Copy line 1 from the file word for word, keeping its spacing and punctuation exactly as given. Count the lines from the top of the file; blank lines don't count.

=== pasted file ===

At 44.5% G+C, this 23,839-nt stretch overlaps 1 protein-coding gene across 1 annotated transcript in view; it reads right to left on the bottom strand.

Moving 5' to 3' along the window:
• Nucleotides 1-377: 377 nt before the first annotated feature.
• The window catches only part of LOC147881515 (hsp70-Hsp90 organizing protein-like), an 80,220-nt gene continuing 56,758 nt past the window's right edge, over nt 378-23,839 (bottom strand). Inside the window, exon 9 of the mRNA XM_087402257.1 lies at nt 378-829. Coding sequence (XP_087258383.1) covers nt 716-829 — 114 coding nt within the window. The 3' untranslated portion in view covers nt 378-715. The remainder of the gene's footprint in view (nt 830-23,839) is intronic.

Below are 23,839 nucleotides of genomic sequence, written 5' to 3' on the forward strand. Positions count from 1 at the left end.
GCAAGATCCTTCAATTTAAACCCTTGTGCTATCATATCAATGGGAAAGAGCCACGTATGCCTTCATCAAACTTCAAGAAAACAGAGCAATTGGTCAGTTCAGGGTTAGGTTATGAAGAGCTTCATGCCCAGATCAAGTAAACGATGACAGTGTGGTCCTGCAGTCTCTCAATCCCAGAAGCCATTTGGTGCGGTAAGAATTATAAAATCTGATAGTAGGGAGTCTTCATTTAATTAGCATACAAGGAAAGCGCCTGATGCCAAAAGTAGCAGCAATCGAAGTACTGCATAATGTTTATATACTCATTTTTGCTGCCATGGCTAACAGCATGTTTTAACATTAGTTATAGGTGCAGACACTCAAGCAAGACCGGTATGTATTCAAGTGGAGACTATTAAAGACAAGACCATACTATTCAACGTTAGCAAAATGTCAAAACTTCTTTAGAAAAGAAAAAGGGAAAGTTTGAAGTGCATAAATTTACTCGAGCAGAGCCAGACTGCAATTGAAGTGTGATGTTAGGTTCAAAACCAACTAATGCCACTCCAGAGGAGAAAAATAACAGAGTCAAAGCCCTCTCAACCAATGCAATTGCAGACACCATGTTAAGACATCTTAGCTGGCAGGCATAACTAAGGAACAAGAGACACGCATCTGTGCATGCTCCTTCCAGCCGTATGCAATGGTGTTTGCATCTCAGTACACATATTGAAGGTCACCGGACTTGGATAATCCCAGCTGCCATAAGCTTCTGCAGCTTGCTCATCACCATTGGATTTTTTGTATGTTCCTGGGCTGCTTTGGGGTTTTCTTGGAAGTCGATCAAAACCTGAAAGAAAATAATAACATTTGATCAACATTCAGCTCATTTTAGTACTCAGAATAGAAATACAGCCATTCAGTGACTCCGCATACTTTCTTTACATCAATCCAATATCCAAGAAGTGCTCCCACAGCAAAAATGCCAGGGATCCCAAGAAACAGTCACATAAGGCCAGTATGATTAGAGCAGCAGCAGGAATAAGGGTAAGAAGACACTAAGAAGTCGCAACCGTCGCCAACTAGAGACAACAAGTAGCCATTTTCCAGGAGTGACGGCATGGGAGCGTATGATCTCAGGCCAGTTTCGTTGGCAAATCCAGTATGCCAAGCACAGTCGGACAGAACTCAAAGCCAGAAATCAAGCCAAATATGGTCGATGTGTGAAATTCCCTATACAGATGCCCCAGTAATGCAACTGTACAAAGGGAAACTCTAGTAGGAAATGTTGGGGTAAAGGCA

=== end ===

At 44.5% G+C, this 23,839-nt stretch overlaps 1 protein-coding gene across 1 annotated transcript in view; it reads right to left on the bottom strand.